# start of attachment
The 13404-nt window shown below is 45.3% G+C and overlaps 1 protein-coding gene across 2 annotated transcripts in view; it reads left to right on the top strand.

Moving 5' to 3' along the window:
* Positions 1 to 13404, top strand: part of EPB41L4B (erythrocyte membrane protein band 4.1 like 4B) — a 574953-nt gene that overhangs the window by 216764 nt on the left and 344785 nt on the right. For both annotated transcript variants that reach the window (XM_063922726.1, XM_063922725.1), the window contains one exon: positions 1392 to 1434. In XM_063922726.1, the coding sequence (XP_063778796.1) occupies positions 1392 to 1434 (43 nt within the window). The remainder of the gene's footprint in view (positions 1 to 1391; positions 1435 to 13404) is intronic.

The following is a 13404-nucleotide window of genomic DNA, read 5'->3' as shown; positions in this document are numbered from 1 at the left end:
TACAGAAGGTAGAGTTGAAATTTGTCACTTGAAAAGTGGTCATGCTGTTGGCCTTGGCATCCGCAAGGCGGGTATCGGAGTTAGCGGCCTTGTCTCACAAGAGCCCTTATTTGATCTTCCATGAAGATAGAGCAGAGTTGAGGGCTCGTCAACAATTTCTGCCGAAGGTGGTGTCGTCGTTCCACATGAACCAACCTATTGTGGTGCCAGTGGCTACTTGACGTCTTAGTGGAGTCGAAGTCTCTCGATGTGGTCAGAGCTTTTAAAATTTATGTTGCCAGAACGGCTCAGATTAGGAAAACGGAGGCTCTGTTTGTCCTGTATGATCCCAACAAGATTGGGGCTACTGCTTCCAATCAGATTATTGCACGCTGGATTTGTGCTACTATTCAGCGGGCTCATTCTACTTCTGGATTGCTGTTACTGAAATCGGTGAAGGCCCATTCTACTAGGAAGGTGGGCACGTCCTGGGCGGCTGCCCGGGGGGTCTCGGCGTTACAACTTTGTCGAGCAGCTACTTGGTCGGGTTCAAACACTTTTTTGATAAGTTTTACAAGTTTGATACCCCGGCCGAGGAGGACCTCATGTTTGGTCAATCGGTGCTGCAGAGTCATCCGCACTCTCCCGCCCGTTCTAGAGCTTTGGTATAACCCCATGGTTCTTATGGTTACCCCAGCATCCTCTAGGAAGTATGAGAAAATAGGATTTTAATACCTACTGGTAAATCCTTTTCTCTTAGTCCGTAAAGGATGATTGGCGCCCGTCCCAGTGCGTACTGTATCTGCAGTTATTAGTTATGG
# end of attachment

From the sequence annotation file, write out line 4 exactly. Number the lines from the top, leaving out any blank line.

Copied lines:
The following is a 13404-nucleotide window of genomic DNA, read 5'->3' as shown; positions in this document are numbered from 1 at the left end: